As new U.N. Special Envoy for Syria Geir Pedersen prepares to assume his position on January 7, it is an opportune time to revisit the Syrian constitutional drafting effort and its role within the larger Syrian peace process.
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Failed efforts suggest a federalist system based in Baghdad might create new problems.
Many states in the Arab world have debated the value of decentralization and federalism, but none has successfully adopted a constitution that satisfies those objectives.
As Hamas explores new tactics following the March of Return, the fate of civilians in Gaza remains uncertain.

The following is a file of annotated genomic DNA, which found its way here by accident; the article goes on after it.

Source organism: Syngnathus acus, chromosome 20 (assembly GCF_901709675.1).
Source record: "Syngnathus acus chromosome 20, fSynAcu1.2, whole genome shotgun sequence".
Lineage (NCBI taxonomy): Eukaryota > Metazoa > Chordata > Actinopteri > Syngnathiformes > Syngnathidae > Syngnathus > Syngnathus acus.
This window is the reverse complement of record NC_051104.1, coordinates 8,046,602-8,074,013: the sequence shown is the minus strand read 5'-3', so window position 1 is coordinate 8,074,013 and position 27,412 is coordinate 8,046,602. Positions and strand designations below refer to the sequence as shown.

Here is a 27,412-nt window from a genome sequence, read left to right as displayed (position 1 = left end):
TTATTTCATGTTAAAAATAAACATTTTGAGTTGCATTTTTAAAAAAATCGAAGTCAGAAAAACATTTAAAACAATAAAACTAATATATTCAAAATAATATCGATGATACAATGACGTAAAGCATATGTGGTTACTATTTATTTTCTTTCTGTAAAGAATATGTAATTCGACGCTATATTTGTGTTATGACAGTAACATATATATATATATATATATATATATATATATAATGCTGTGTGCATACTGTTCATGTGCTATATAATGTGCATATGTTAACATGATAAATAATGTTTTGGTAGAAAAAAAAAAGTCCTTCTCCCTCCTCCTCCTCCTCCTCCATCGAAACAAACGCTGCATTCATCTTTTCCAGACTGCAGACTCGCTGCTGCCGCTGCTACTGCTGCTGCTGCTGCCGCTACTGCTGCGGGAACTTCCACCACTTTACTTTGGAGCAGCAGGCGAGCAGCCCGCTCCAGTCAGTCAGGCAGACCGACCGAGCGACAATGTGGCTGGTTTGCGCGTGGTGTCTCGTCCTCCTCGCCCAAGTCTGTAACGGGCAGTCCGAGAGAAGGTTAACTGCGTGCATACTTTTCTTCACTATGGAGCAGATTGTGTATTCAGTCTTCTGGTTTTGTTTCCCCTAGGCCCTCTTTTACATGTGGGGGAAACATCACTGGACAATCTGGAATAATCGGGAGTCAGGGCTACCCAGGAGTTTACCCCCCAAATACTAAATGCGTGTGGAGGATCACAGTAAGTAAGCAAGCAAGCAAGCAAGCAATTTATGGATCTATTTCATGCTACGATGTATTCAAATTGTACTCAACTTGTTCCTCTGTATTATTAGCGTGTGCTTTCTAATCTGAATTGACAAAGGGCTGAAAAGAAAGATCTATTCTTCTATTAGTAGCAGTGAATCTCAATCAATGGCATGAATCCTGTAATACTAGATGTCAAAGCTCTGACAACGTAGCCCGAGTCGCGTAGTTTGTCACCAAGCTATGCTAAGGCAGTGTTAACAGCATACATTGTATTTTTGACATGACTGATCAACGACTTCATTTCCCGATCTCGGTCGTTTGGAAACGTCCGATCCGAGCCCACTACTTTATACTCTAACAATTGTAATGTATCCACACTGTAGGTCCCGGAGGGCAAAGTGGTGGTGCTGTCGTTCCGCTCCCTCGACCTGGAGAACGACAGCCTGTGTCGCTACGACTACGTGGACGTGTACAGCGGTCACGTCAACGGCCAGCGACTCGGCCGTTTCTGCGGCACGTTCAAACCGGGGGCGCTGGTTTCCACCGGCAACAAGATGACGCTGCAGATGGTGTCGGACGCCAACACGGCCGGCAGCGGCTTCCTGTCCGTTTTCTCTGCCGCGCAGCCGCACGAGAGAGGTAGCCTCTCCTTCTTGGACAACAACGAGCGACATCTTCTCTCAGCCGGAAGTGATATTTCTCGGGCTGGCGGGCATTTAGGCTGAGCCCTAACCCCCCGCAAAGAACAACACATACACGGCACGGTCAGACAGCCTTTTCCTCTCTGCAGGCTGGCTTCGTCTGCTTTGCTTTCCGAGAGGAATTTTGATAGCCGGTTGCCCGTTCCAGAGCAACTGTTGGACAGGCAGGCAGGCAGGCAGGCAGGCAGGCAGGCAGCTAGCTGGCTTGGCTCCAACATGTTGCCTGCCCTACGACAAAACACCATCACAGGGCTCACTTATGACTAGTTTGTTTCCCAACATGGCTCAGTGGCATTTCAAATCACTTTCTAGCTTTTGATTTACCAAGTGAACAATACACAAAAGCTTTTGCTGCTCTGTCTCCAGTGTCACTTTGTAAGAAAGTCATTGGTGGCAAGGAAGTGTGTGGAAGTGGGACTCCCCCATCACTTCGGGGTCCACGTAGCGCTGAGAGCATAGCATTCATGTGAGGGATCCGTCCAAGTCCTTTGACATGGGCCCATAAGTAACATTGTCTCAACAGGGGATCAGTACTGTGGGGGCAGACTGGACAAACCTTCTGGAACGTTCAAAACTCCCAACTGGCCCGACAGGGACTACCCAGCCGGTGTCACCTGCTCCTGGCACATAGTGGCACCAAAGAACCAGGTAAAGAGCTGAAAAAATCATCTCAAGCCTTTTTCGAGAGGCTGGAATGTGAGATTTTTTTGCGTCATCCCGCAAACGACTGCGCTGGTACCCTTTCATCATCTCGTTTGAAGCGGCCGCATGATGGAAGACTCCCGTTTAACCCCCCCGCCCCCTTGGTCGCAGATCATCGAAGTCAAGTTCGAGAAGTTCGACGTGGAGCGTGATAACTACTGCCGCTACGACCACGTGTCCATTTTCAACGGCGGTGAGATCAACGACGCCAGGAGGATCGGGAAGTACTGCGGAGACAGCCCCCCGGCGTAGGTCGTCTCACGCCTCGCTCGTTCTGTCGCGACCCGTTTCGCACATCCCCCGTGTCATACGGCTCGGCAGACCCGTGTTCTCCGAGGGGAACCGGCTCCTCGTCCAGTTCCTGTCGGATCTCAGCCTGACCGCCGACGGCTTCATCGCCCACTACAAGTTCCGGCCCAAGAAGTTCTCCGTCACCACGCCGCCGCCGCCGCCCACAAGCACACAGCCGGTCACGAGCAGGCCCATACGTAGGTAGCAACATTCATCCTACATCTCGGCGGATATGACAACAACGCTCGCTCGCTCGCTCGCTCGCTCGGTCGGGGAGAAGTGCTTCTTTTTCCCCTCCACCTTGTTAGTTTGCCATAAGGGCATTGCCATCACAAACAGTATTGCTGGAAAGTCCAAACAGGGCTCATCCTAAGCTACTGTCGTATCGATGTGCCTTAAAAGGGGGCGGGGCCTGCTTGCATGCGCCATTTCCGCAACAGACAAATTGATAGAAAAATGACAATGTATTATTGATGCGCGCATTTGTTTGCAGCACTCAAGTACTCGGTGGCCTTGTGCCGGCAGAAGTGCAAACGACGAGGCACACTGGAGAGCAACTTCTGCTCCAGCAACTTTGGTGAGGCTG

“Federalism” has specific connotations in the Middle East, which must be understood before suggesting federal reforms as solutions to the region’s most persistent conflicts.
Events of the last decade suggest a growing momentum for federalist governance around the world.
Daniel Byman analyzes the benefits and costs of continued U.S. support for the Saudi and Emirati intervention in Yemen.
At best, proxies can hope for resources and assistance from a foreign power—but they should never count on it lasting over time.
Governments that believe proxy wars will let them have their cake and eat it too should think again.
Although the enduring collapse of the Islamic State is a step forward, the Middle East’s troubles run deep, and new dangers will likely emerge or worsen.